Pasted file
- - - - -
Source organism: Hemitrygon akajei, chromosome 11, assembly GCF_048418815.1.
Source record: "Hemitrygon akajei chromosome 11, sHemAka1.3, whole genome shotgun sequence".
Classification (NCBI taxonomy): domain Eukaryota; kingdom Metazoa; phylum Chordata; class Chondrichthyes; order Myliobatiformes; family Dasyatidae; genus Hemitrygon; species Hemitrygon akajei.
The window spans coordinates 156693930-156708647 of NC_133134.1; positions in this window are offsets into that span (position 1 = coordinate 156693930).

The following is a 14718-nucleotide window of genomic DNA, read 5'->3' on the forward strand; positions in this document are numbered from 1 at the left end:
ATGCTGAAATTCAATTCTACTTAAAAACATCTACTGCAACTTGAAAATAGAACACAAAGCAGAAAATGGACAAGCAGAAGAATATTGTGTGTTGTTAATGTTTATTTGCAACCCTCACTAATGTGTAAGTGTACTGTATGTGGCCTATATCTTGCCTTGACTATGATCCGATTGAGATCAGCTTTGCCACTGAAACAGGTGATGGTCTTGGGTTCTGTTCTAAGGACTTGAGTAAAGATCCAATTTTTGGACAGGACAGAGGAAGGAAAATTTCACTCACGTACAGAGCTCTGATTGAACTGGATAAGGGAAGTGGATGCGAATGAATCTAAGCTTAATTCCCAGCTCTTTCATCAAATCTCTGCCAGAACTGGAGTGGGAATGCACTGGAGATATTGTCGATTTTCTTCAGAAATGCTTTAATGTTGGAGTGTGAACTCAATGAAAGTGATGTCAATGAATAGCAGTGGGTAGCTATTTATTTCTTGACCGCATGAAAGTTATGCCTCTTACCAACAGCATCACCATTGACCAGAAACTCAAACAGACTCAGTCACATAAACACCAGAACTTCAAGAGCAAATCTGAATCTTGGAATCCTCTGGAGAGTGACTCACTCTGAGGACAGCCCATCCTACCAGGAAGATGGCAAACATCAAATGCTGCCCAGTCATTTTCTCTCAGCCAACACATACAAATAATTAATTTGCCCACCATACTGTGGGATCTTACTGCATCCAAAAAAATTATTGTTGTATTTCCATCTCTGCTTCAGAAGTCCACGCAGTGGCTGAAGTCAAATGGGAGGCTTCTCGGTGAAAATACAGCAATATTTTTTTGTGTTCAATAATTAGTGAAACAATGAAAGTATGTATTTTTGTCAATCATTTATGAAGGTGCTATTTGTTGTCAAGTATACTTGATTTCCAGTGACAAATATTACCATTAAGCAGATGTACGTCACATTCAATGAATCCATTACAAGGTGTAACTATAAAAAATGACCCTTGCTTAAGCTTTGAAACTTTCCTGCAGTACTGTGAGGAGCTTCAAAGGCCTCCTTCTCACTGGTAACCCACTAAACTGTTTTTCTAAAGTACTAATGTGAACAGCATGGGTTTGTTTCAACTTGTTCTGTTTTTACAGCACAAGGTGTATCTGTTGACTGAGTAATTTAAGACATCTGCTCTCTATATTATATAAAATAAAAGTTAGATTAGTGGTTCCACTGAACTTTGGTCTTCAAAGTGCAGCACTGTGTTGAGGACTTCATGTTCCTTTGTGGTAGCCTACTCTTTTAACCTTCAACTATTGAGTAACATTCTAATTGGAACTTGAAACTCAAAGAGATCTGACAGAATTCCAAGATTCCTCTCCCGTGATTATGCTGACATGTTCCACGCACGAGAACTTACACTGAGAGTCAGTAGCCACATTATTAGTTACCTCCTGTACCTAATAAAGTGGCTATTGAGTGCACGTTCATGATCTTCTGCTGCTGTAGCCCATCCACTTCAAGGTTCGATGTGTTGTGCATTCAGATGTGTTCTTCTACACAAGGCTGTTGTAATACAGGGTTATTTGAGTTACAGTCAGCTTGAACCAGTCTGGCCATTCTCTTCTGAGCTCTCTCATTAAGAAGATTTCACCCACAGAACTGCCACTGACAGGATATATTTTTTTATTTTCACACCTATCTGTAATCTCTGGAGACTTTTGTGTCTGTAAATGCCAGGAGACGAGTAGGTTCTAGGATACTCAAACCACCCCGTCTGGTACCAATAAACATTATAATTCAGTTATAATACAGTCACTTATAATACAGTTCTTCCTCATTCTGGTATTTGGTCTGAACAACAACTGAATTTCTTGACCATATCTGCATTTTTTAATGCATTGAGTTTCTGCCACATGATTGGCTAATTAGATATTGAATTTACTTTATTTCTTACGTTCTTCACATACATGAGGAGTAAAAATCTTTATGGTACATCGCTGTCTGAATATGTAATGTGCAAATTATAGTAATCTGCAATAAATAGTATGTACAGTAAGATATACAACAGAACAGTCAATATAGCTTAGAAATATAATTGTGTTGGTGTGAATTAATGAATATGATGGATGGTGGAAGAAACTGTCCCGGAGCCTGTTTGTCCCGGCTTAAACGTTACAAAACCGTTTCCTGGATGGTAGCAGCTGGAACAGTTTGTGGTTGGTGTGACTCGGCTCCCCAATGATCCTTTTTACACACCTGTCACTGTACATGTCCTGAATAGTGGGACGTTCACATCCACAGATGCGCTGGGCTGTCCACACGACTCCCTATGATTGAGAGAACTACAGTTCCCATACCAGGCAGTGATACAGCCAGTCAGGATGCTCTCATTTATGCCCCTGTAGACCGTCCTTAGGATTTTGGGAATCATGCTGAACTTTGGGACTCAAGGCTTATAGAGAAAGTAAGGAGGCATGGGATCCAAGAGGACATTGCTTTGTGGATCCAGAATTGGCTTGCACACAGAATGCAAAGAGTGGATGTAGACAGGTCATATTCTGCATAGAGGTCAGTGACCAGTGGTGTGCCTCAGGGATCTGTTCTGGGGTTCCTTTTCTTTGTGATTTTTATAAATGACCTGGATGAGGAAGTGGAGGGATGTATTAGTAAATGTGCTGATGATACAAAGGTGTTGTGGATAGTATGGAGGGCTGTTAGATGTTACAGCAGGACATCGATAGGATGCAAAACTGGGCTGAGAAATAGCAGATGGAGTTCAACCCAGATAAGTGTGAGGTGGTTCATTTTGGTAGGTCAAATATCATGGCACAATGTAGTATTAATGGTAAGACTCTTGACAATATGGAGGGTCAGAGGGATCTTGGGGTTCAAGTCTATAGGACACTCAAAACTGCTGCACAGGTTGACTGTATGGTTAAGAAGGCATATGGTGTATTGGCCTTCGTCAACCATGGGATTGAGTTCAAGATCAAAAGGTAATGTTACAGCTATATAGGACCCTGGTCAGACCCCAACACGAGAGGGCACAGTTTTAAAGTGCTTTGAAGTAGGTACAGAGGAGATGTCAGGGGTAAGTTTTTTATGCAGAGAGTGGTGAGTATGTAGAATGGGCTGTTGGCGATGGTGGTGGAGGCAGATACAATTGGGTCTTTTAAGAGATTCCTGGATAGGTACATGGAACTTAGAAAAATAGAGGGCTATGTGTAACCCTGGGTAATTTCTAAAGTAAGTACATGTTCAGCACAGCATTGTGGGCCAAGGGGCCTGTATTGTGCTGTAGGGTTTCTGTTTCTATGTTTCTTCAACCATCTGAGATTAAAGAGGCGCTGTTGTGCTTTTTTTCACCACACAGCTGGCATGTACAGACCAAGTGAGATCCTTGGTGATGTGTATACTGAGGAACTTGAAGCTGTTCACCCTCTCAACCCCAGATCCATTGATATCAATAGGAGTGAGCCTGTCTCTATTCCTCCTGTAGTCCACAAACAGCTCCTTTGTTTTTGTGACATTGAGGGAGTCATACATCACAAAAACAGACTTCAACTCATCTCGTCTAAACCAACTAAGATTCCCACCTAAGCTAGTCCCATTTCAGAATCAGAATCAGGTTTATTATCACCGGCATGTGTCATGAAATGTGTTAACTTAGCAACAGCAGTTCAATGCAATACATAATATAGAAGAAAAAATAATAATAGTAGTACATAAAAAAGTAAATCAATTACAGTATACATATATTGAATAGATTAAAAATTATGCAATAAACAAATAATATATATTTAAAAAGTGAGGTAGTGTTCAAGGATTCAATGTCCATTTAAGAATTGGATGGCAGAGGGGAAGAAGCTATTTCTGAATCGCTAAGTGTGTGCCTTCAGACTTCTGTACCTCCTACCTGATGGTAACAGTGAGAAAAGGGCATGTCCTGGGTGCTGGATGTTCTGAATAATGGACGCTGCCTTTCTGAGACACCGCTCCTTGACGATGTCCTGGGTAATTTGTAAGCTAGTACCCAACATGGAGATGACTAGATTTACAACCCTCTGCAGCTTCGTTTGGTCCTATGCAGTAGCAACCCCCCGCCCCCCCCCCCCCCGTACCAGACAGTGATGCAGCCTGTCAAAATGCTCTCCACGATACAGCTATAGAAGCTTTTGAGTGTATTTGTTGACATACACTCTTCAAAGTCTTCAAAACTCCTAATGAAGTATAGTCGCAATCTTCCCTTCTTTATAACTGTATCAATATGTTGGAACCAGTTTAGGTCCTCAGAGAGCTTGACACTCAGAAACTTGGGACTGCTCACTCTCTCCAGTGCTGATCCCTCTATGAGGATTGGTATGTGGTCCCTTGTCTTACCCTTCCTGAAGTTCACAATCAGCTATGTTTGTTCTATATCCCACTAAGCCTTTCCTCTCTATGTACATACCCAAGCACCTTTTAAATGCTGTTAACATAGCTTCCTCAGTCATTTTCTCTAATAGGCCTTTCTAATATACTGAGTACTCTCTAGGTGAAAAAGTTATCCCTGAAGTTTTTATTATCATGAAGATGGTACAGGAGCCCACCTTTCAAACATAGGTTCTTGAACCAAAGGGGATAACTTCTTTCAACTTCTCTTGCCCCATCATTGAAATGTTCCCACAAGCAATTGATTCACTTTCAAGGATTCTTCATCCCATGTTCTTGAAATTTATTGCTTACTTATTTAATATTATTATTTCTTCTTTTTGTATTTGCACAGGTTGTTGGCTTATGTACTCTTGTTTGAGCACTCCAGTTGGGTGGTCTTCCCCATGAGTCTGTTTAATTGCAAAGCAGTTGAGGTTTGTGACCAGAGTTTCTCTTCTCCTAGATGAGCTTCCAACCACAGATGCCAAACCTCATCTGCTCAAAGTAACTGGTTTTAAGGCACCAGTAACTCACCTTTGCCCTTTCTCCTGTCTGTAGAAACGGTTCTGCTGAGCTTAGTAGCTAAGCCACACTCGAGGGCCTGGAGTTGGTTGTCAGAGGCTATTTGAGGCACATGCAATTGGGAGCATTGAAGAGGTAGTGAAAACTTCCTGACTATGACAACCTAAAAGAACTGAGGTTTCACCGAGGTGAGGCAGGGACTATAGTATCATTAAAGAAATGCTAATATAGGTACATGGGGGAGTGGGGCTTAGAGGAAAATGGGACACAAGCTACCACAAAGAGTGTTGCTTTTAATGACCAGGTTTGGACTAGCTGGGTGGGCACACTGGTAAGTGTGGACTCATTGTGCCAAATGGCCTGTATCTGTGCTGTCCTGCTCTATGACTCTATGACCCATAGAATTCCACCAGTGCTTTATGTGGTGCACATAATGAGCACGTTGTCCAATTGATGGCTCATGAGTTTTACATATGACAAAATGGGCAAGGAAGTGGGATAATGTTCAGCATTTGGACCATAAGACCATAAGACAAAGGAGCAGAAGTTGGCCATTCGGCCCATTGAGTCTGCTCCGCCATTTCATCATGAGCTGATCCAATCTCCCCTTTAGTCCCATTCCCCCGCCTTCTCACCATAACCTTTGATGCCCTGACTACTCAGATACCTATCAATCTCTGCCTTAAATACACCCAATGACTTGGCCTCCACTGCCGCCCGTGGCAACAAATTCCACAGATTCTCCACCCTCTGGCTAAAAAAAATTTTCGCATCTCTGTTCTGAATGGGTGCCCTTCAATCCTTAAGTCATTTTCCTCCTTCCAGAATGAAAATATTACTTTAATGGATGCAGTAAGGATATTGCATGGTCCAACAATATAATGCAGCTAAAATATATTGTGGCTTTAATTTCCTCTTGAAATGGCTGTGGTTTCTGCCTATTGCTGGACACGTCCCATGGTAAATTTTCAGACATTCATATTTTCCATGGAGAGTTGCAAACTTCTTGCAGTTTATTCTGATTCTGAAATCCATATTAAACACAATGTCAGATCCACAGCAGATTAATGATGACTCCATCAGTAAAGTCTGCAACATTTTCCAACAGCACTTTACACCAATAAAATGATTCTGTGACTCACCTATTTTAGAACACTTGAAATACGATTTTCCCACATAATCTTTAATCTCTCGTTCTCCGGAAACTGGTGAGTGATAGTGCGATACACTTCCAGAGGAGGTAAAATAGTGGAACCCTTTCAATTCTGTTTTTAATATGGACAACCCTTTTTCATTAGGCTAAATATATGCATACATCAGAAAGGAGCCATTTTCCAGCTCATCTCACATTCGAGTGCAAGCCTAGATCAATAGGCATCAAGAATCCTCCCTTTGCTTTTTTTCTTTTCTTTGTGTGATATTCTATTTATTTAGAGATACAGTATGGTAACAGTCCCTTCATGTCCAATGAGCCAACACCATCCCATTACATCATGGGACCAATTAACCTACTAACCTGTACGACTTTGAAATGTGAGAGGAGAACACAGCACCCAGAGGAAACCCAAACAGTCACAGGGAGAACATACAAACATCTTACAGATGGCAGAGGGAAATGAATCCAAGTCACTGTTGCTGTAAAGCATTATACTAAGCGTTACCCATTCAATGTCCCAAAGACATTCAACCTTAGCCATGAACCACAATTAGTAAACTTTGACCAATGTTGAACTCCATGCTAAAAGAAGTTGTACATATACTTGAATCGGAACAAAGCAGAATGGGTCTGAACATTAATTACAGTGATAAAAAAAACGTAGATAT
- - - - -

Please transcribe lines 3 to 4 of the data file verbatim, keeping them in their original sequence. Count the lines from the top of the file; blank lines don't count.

Classification (NCBI taxonomy): domain Eukaryota; kingdom Metazoa; phylum Chordata; class Chondrichthyes; order Myliobatiformes; family Dasyatidae; genus Hemitrygon; species Hemitrygon akajei.
The window spans coordinates 156693930-156708647 of NC_133134.1; positions in this window are offsets into that span (position 1 = coordinate 156693930).